! to Wellington.
Miss Sallie Greever, of Graham, wh?
? was stricken recently with heart trouble,
j is reported some better.
! Miss Jean Graham returned Satunr.y
from Norton, where she had been visit
, ing her sister, Misa Jessie Graham.
! Mary Martha, the nine-monthso!<*
daughter of Thomas Smith, colored,
I died Saturday?a victim of measles.
Charles Larimer, manager. of tlit
': TazeweU Street Railway was a bu*>in?*Hs
j visitor to Bluefield, W. Va., on Tuea
Mrs. J. D. Altxander, who has b?-?*r
?luite ill for some time in, h?*r manj
friends will be glad to know, much im?
Saturday, May the 4th, is the last day
os which poll taxes can be paid if you want
to nil this fill.
TOWN AND COUNT/ NEWS.
G. T. Slade, of Cove Creak, has sold
out his mercantile business at that place
and moved to Smyth county, having
purchased a farm near Marion.
Mrs. S O. Hall returned Saturday
from Abtafd ,n where she had been at?
tending the sessions of the Woman's
Missionary Union of the I'resbyterian
Sonny Harris, colored, twenty-one
years old, of North Tazewell, died on
last Saturday ?a victim of pneumonia.
His remains were buried Sunday after?
noon in Maplewood cemetery.
The school at Bearwallow on Stoney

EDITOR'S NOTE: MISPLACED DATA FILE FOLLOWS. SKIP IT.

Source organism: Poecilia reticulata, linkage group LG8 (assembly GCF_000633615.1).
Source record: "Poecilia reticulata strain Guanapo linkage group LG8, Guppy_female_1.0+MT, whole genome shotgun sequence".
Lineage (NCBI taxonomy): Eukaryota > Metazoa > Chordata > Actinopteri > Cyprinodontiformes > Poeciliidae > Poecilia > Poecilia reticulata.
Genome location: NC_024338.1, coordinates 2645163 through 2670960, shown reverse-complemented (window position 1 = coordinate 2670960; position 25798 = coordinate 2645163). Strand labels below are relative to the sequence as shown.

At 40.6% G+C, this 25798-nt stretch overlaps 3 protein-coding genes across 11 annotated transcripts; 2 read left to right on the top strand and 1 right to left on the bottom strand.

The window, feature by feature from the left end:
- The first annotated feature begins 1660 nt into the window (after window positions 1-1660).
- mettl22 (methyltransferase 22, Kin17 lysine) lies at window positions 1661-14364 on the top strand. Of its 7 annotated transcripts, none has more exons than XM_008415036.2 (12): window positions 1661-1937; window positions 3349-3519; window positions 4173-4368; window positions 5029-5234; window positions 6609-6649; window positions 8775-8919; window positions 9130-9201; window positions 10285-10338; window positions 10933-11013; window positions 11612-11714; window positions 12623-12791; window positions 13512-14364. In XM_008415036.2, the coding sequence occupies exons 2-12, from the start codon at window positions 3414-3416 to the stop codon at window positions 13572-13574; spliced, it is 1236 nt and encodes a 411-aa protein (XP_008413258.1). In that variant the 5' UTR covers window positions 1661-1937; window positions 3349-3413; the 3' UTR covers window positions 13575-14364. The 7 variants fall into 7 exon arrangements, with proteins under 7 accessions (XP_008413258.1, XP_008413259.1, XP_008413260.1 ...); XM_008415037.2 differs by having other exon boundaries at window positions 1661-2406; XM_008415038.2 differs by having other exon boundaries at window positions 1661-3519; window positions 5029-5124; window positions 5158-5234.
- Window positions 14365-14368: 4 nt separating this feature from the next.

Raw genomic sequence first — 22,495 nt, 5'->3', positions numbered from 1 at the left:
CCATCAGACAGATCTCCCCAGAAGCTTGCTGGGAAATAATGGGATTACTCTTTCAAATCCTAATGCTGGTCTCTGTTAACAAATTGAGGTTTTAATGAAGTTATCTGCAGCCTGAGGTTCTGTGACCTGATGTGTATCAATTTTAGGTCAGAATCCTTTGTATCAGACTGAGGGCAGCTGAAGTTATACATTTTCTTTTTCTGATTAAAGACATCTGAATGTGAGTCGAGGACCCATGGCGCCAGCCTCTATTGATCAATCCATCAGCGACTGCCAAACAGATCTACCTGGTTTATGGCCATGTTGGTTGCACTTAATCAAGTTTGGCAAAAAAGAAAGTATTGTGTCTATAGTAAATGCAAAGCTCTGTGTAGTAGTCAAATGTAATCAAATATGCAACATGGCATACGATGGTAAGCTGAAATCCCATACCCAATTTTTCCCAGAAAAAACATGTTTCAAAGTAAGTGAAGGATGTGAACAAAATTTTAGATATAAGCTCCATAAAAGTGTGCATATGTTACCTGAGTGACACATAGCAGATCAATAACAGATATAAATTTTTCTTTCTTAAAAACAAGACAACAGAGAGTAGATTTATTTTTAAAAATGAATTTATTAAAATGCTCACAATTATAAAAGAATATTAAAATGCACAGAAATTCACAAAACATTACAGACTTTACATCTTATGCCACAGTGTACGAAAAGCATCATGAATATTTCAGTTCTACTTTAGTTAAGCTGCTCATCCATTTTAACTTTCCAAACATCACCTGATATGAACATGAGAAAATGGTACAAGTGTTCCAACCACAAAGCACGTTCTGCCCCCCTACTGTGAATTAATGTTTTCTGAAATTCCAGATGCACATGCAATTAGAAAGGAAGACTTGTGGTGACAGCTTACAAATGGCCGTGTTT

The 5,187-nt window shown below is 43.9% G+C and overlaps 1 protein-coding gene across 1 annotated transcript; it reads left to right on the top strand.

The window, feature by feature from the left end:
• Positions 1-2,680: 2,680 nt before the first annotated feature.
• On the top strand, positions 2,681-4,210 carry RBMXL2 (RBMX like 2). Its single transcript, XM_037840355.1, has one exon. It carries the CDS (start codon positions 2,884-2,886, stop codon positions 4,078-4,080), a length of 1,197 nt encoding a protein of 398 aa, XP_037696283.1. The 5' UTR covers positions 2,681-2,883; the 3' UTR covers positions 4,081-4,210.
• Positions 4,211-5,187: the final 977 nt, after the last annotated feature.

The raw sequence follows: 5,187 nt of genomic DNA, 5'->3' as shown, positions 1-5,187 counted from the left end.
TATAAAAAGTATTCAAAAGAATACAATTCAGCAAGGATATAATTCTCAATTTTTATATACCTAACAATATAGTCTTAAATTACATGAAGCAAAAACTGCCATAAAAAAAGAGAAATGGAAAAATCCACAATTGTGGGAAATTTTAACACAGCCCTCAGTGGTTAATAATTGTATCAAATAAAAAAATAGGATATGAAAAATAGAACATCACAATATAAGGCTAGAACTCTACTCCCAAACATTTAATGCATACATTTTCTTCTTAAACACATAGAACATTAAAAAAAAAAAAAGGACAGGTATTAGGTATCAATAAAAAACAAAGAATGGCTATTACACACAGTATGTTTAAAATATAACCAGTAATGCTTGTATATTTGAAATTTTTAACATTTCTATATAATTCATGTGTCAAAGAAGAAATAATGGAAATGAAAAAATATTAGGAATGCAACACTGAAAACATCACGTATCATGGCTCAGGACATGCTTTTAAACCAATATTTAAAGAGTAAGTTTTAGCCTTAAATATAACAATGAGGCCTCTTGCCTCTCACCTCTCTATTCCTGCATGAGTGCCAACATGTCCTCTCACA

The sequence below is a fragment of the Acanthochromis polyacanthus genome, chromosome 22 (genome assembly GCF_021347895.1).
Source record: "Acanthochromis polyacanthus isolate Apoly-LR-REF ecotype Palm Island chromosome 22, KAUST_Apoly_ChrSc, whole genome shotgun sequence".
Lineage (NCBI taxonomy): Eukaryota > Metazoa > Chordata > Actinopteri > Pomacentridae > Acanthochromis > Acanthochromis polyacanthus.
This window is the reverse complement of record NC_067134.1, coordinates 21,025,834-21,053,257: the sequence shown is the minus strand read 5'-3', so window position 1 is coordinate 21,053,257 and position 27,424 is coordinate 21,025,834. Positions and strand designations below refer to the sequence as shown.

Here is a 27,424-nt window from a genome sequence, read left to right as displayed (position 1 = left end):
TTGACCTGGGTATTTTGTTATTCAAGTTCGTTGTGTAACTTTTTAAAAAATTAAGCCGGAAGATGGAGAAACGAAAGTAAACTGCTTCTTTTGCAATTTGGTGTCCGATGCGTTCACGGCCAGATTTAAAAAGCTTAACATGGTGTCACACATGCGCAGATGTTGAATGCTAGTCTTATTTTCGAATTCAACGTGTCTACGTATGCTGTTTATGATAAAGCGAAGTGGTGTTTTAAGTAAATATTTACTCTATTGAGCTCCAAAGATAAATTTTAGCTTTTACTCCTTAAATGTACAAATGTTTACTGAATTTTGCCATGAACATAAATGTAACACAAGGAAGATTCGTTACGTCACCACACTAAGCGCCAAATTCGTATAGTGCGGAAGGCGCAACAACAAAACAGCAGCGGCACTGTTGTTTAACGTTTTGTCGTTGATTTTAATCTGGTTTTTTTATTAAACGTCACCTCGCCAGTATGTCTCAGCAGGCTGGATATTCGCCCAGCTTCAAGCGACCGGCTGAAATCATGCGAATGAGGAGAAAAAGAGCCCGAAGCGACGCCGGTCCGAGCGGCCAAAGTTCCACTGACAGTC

Ridge will close on Monday the 29th.
There will be appropriate exercises by
the pupils and a cordial invitation is ex?
tended to the patrons an i ?M public to
attend the same.
The work on the new macadam roads
has been progressing slowly during the
past week, due to the excessive rains.
The forces are well organized now and
in shape to make a showing if the
weather will only give them a chance.
The little child of Hob Thompson liv?
ing at Springvill-% in some manner, on
Tuesday, secured eighteen tablets each
containing a grain of a-cetanilide, and
succeeded in swallowing all of them.
Prompt ms lical attention saved the lit
tl- one, who was rep irted doing well
One of the most pW :m! social fuac
tii? s fo the season was tins md-q.ierad?
party given by Misses Maggie Rose anc
Minnie Hirnen on I.is' T i ? ? - ? 11 y i ''?'ht.
v ?: UM y >ung p ople of iht
town participated, and th? costumer
worn were uniqu:-. They gava the DM
pie :' tii.. eity :? tarant by an impromptu
parade after leaving the Herman bonus
Mrs. W. G. O'BrMO r.-turned Tues
day from Aningdon, w>i- r < sha had be?
; g the MUMIU of the Woman?
Missionary Union ?if the A' ir.gdon l'res
bytery. She came by way of L? banon
sptnd.ng Sunday ar,d Monday there ai
thagnwal o? Mr. and Mrs. C. M. Jenks
Mrs-. ( i'Hrii n was elected second vice
pr?sident ol the Union at the Abingdoi
A vendetta, begun yeais ngoin Sunn;
Italy over a smiling daughter of tha
balmy land, had its culmination in ;
shooting affray at Cedar Bluff on Satur
day last, when Gregory Sorocio en
deavored to wipe out the old grudsre b
killing his boyhood chum, Tony Locotts
Th ? atfiir st:*.!. <1 with a drunken braw
in which thi n!d grudge was revivec
an i resulted in Locotta being shot i
the side, but not seriously woundec
Sorocio was arrested and lined $25 fc
carrying a gun. He was lodged in ja
here Saturday night to await action 1
the grand jury on the charge of shoo